I am never one to turn down the chance to visit an old classic with a new modern spin and even though ore often than not I've been burned by Pride and Prejudice retellings, I thought it was just about time that I read a Persuasion retelling. 

This was a cute and a very much modern take on the classic and while it was a good weekend escape read, it didn't quite live up to Anne and Wentworth but then again, that really is something very much hard to accomplish.

I sort of wish the author instead of calling this a retelling would have just called it a second chance romance because after all, more than anything, that is what this story is and I think lovers of Austen. While they will like it, will have a hard time comparing the two stories with each other and not feeling the slightest bit disappointed that it isn't something more. 

But if you can look past all of that and instead focus on the heart of the story, two people who meet too young and just weren't ready for each other yet, to later come back together and try again, you will enjoy this story and maybe even love it.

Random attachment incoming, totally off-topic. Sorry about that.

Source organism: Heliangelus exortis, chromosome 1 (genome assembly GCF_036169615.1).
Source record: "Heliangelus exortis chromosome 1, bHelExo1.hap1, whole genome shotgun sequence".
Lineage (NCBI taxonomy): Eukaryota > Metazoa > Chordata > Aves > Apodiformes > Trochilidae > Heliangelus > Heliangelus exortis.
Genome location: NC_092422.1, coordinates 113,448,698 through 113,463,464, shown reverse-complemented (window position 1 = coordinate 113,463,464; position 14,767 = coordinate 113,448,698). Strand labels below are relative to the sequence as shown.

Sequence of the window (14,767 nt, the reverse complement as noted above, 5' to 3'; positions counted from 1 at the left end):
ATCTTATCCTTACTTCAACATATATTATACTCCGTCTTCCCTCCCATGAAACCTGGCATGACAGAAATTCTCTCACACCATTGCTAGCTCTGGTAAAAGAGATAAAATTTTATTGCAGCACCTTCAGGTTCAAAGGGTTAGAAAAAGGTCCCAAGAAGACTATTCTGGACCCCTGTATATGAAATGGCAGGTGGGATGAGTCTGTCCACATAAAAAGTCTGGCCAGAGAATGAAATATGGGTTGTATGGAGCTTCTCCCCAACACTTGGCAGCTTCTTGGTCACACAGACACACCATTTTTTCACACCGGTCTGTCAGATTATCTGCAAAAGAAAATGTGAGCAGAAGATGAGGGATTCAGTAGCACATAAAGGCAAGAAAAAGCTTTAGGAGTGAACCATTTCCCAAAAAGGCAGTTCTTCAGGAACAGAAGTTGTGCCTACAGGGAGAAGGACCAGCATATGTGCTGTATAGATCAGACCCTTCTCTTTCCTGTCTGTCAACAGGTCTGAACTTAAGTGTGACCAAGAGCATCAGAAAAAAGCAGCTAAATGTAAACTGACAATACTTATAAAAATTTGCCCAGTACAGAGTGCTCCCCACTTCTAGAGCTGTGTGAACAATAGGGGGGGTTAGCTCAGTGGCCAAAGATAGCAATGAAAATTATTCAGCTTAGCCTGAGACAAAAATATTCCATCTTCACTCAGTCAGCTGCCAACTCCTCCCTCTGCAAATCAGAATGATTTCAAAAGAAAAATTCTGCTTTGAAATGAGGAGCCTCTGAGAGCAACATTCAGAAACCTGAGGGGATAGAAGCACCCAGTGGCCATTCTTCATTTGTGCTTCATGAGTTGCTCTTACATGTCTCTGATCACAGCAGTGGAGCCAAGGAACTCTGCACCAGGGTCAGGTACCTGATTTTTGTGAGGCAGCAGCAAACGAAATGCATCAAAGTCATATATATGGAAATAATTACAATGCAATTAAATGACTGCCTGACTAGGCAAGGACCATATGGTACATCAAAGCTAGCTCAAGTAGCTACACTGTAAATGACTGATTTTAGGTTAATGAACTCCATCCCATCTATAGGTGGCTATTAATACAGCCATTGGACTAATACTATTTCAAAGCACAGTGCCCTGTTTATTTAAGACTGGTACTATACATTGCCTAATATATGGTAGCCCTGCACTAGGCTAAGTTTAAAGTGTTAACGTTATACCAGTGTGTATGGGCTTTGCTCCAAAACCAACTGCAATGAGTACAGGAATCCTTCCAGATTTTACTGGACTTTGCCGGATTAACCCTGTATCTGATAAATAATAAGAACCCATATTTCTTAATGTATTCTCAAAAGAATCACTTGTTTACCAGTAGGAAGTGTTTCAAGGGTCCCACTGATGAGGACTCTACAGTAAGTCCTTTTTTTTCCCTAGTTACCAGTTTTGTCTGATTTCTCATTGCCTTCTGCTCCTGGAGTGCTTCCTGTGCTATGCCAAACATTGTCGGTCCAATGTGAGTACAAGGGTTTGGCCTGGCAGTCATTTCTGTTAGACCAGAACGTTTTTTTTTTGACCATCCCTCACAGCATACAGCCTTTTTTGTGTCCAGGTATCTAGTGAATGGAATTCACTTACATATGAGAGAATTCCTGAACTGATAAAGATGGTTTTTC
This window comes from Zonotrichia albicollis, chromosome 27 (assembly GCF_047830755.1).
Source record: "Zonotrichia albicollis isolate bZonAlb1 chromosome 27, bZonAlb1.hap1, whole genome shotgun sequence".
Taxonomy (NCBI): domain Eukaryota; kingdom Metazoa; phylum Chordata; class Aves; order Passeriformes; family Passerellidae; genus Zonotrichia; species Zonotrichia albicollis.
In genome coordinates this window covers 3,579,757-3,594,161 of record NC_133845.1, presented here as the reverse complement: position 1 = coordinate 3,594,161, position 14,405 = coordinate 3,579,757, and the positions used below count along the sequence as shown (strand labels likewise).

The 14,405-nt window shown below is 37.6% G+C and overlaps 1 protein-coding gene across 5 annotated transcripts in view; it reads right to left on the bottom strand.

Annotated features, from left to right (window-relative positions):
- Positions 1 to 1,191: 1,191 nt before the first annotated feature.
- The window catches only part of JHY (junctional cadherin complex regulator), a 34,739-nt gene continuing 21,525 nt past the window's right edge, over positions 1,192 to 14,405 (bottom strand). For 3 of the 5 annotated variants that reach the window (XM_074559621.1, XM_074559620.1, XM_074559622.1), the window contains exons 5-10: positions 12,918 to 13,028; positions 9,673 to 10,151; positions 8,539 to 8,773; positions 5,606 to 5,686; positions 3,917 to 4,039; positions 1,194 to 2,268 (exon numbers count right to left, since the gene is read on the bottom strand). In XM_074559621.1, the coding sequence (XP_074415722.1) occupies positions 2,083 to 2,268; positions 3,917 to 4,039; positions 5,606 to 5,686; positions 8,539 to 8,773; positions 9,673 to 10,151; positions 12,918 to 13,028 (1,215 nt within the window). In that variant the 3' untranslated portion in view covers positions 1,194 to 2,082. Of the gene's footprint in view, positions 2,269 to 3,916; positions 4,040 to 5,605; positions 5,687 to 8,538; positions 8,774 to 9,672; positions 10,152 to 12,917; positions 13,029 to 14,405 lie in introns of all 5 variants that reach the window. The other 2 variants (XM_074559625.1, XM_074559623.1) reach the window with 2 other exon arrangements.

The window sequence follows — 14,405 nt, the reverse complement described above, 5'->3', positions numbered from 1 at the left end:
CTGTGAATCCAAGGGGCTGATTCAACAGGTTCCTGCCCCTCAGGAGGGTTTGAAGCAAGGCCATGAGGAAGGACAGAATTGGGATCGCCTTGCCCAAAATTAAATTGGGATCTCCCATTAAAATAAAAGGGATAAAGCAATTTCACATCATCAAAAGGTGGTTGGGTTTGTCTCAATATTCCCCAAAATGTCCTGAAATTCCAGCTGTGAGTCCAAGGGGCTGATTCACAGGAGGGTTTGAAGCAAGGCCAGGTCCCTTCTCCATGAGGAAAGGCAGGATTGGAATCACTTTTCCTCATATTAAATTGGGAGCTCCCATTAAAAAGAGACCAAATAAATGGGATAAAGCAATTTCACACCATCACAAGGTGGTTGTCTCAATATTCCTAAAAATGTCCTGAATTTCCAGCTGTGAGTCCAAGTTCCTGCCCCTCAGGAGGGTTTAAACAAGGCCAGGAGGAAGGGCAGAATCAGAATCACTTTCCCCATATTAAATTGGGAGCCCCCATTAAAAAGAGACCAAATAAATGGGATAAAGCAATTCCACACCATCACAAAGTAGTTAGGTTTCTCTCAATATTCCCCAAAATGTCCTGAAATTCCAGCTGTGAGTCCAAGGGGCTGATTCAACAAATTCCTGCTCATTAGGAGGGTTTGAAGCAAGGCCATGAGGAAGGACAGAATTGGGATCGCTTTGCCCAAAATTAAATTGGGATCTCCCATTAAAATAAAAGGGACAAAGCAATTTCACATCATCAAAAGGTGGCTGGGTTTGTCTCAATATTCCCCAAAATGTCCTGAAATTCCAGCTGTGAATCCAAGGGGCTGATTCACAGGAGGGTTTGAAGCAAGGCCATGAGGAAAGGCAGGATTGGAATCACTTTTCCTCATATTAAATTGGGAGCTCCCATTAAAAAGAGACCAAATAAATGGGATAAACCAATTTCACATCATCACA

*All thoughts and opinions are my own and were not influenced by the author or publisher. I was not compensated for this review.*

Thursday, August 10, 2017

Review: Love and Other Consolation Prizes by Jamie Ford

Title: Love and Other Consolation Prizes
Author: Jamie Ford
Series: Stand Alone
Published By: Ballantine Books (September 12, 2017)
Source: ARC Provided by the Publisher (in exchange for an honest review)
Genre: Historical Fiction
My Rating: 5 Stars!

Book Description:
From the bestselling author of Hotel on the Corner of Bitter and Sweet comes a powerful novel, inspired by a true story, about a boy whose life is transformed at Seattle's epic 1909 World's Fair.